Premier Alison Redford stood up for the safety of Alberta beef on Sunday, as the Canadian Food Inspection Agency made dozens of additions to its list of products potentially contaminated by E. coli.
“We want to assure people that the quality of the product that is coming out of Alberta is good and safe and healthy,” Redford told reporters in Calgary after meeting with cattle producers.
Public safety is the top priority, Redford added, but the provincial government also wants to see the XL Foods plant in Brooks – which has a slaughter capacity of 5,000 cattle per day – re-opened as soon as possible.
David Chalack of the Alberta Livestock and Meat Agency said each day that passes with the plant still closed is damaging to producers.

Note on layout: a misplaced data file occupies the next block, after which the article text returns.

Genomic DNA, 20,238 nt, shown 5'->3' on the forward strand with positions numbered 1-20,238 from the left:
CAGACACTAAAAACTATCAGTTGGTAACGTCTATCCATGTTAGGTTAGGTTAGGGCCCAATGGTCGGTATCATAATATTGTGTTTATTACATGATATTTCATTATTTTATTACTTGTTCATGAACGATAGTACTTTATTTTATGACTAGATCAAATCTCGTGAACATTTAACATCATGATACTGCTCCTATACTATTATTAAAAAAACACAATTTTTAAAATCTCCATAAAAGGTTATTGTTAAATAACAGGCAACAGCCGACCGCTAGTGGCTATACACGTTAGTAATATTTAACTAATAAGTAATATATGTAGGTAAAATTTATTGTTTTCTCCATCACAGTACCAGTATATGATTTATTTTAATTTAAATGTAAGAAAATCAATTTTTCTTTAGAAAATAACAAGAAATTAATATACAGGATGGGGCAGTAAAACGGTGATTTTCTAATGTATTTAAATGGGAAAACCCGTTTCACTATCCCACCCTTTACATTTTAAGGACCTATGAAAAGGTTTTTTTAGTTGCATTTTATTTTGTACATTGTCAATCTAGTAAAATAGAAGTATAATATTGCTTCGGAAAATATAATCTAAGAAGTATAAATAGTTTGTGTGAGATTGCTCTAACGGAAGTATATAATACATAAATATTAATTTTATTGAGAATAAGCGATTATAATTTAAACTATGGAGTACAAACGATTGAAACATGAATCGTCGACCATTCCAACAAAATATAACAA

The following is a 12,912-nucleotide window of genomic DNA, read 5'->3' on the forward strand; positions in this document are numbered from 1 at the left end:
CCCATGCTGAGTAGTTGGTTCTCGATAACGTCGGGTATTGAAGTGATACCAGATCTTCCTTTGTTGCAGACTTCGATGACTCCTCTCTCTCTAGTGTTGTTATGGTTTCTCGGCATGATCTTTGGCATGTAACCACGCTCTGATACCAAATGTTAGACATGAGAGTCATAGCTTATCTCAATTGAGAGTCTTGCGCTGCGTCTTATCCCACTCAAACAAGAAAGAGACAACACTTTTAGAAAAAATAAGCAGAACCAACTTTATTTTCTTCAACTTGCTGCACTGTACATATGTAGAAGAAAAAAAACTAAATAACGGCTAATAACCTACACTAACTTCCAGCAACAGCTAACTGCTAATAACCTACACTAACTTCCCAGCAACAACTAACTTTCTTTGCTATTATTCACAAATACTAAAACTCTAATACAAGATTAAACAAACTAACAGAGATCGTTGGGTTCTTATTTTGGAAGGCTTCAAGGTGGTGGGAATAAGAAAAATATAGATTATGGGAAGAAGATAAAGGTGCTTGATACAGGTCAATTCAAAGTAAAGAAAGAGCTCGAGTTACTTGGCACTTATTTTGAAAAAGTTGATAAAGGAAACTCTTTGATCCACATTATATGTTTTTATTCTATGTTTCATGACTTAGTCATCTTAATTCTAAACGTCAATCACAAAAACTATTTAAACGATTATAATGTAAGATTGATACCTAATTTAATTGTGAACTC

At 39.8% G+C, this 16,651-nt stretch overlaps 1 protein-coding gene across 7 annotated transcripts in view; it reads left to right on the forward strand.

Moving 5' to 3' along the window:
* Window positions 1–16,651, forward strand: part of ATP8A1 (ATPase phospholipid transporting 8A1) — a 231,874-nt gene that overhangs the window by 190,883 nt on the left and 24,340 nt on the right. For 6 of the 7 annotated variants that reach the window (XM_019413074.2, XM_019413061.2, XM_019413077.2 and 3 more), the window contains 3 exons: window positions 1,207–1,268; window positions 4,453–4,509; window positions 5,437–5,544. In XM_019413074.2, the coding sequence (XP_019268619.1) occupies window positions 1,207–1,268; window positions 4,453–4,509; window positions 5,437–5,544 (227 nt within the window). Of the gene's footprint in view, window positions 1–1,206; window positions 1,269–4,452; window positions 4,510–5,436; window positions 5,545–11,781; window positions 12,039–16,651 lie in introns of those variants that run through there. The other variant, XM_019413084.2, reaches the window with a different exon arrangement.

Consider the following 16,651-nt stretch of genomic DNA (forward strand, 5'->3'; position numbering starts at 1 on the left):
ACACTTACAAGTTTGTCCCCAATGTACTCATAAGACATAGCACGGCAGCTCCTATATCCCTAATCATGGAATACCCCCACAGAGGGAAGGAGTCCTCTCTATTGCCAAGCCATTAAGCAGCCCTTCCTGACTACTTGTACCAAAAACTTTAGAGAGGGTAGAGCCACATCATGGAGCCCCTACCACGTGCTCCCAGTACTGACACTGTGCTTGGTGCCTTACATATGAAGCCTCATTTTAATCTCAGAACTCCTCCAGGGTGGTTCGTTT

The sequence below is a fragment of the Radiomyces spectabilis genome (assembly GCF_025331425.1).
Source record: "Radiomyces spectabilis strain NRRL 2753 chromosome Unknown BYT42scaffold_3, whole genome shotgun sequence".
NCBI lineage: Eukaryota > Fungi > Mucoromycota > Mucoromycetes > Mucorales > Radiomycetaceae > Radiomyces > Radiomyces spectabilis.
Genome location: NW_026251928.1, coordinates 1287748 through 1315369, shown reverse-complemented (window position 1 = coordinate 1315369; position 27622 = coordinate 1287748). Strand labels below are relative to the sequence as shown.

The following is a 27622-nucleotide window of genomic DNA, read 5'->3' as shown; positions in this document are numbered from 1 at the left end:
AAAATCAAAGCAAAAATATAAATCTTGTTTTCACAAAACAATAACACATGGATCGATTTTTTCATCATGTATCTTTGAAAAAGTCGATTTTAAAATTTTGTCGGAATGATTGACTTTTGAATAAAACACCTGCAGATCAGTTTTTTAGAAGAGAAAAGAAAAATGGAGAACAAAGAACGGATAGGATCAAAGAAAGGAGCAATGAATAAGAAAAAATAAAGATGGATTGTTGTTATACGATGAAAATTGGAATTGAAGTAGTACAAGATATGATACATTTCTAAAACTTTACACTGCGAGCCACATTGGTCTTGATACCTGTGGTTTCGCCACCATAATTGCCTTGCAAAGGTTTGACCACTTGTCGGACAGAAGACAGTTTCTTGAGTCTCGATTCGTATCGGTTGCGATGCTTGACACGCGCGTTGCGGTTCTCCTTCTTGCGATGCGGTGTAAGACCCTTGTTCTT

“I’m not going to use the word crisis. I’m not going to use the word critical – yet. But it’s very concerning,” Chalack said.
Agriculture Minister Verlyn Olson said he is regular contact with the federal government about the state of the plant.
He said XL Foods was shut down due to a “series of issues” and that “any one of them may not have been enough to justify the closure of a plant but collectively (they) created some concerns.
The CFIA list of recalled products is now so long that consumers are being advised to inquire at the point of purchase whether the beef they’re buying came from XL Foods.
– With files from The Canadian Press